Richardson and Meyer stay in Gophers dugout

The two alumni are back with the team as undergraduate assistants this year.

Kaitlyn Richardson throws her bat after a base hit against Wisconsin on April 7, 2013, at Jane Sage Cowles Stadium.

Jaak Jensen, Daily File Photo

Kaitlyn Richardson throws her bat after a base hit against Wisconsin on April 7, 2013, at Jane Sage Cowles Stadium.

by Emily Polglaze

Kaitlyn Richardson and Erica Meyer played for the Gophers for four seasons, but after running out of eligibility, they weren’t in any rush to leave campus.
Richardson and Meyer, both members of head coach Jessica Allister’s first recruiting class, are serving as undergraduate assistants for the softball team this year.
“I was spoiled rotten getting to coach them for four years, so I wasn’t ready to see them leave,” Allister said. “They do a little bit of everything, and it’s been wonderful to have them around.”
The pair both had successful careers with the Gophers before assuming their new roles. 
Meyer finished her senior season by setting career highs in batting average, runs, hits, doubles and RBIs. She was second on the team in runs with 50 as a senior.
Richardson started all 224 games of her career at Minnesota. She was named to the Big Ten All-Defensive team as a senior after committing zero errors at first base.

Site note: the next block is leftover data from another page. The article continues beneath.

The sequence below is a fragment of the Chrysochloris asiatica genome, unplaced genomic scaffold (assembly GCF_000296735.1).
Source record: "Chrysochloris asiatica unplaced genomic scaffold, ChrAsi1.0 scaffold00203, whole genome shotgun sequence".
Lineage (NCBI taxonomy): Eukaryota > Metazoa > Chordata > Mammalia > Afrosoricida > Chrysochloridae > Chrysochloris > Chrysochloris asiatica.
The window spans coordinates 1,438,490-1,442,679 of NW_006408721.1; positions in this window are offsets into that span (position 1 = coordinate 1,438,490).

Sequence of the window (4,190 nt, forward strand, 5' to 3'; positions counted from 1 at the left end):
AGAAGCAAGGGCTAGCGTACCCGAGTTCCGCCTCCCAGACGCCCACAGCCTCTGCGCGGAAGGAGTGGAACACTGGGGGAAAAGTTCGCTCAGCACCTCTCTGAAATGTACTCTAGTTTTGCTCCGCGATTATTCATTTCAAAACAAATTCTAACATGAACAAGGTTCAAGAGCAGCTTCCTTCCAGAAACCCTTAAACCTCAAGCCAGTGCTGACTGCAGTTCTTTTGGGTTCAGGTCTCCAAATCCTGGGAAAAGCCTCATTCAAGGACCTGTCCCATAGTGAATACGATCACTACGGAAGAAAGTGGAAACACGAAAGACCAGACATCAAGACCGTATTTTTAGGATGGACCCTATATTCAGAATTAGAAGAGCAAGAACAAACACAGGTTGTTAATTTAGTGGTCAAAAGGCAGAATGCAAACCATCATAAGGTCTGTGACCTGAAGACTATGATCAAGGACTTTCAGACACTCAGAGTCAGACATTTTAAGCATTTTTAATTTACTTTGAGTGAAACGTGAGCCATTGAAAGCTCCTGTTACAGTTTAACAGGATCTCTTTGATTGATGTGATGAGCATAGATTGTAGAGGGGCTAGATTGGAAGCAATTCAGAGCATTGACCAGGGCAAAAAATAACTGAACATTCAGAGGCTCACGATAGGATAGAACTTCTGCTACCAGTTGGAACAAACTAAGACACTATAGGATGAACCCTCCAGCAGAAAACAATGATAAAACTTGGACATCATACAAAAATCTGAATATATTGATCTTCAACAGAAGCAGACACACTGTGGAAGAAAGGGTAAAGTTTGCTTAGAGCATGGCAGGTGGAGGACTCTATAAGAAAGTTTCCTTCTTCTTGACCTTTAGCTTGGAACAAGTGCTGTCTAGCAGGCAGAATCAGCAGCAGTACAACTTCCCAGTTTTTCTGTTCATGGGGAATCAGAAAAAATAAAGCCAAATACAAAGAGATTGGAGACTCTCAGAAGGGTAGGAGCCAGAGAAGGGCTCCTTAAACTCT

Her career batting average of .388 ranks third in school history, and her .678 slugging percentage ranks first.
Richardson was taken in the first round and fifth overall in the National Pro Fastpitch College Draft by the Dallas Charge, and she spent the summer after her senior year with the team. 
Meyer and Richardson both had coursework to finish after leaving the Gophers and spoke to Allister and the staff about coming on as undergraduate assistants.
Meyer, a Minnesota native, said sticking around was a no-brainer for her, and Richardson wanted to stay despite hailing from Arizona.
“Minnesota has always been something I’ve been so passionate about,” Richardson said. “It grew to be a part of me and who I was. I’m forever grateful to Coach Allister for allowing me to do this. It’s fun learning and being on a different side of things.”
Richardson said she sees her role as almost an internship because she wants to go into coaching in the future. She’s now privy to staff meetings and conversations she wasn’t before, and it’s helped her understand the game better.
Meyer doesn’t share the same aspirations, but she said she’s been happy to play a mentorship role on the team.
“College athletics are a special experience, and everyone who’s been through it fully appreciates it and misses it,” Meyer said. “Not many people get that opportunity, so you want to stay around. It’s a big privilege.”